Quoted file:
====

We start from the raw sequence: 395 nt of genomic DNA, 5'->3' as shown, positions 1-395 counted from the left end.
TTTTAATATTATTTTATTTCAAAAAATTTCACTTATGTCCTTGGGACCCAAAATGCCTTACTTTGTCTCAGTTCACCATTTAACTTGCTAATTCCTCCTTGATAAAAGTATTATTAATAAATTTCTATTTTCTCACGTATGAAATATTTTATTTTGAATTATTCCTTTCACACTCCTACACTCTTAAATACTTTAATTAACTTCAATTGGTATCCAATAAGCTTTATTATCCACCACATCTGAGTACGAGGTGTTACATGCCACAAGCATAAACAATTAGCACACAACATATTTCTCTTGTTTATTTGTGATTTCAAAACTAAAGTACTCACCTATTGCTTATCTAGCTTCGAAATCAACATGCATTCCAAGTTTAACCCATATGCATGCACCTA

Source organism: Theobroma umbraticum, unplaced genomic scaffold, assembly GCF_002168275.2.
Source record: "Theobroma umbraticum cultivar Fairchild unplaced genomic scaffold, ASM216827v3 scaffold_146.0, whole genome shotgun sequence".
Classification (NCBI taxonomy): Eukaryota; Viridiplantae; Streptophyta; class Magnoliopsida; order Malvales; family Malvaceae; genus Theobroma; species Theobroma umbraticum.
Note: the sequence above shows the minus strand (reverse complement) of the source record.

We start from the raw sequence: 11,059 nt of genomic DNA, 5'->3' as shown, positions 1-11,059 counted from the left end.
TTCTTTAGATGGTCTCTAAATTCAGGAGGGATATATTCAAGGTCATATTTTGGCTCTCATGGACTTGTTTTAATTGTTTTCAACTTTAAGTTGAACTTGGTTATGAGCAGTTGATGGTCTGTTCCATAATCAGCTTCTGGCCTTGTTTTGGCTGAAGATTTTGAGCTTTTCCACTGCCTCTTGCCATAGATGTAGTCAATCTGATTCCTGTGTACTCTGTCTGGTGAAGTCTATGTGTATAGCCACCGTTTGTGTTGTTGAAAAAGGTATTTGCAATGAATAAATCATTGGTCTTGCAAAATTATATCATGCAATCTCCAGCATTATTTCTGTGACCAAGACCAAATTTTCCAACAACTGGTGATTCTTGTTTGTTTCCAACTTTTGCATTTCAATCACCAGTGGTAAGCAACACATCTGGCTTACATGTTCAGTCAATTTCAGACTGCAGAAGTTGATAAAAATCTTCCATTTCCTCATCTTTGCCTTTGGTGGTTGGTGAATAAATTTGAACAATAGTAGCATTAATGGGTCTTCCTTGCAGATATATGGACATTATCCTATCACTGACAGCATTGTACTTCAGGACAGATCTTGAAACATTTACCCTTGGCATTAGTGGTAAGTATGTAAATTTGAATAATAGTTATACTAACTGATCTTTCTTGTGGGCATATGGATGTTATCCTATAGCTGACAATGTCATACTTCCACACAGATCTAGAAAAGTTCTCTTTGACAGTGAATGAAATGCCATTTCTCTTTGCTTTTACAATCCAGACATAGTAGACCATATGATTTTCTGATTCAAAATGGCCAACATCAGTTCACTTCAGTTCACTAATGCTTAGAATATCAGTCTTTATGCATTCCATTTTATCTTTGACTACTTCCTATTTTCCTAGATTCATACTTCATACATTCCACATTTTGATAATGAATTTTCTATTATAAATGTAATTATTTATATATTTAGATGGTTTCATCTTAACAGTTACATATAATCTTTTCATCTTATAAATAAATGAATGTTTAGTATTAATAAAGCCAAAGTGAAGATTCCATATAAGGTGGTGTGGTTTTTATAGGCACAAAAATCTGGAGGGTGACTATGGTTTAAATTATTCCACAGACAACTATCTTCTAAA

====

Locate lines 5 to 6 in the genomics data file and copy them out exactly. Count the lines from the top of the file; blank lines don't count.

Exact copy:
Classification (NCBI taxonomy): Eukaryota; Viridiplantae; Streptophyta; class Magnoliopsida; order Malvales; family Malvaceae; genus Theobroma; species Theobroma umbraticum.
Note: the sequence above shows the minus strand (reverse complement) of the source record.